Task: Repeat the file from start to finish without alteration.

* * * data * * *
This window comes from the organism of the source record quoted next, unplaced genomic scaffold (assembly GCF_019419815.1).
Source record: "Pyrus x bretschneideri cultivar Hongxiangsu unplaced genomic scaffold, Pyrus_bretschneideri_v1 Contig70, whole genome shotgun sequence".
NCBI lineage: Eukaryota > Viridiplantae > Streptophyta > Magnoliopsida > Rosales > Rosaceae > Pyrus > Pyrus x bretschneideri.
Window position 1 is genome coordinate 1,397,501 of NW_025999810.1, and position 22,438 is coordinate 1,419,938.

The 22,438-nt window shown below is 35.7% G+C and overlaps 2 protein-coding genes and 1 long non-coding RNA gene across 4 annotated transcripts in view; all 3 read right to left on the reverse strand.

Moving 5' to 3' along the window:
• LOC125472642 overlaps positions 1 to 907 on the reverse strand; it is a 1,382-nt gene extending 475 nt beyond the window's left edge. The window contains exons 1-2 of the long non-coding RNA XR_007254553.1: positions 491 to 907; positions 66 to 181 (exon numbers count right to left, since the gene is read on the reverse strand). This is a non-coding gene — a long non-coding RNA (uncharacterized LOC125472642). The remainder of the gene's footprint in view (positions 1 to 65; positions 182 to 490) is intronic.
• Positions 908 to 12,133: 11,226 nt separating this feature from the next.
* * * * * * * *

This window comes from the organism of the source record quoted next, unplaced genomic scaffold (assembly GCF_019419815.1).
Source record: "Pyrus x bretschneideri cultivar Hongxiangsu unplaced genomic scaffold, Pyrus_bretschneideri_v1 Contig70, whole genome shotgun sequence".
NCBI lineage: Eukaryota > Viridiplantae > Streptophyta > Magnoliopsida > Rosales > Rosaceae > Pyrus > Pyrus x bretschneideri.
Window position 1 is genome coordinate 1,397,501 of NW_025999810.1, and position 22,438 is coordinate 1,419,938.

The 22,438-nt window shown below is 35.7% G+C and overlaps 2 protein-coding genes and 1 long non-coding RNA gene across 4 annotated transcripts in view; all 3 read right to left on the reverse strand.

Moving 5' to 3' along the window:
• LOC125472642 overlaps positions 1 to 907 on the reverse strand; it is a 1,382-nt gene extending 475 nt beyond the window's left edge. The window contains exons 1-2 of the long non-coding RNA XR_007254553.1: positions 491 to 907; positions 66 to 181 (exon numbers count right to left, since the gene is read on the reverse strand). This is a non-coding gene — a long non-coding RNA (uncharacterized LOC125472642). The remainder of the gene's footprint in view (positions 1 to 65; positions 182 to 490) is intronic.
• Positions 908 to 12,133: 11,226 nt separating this feature from the next.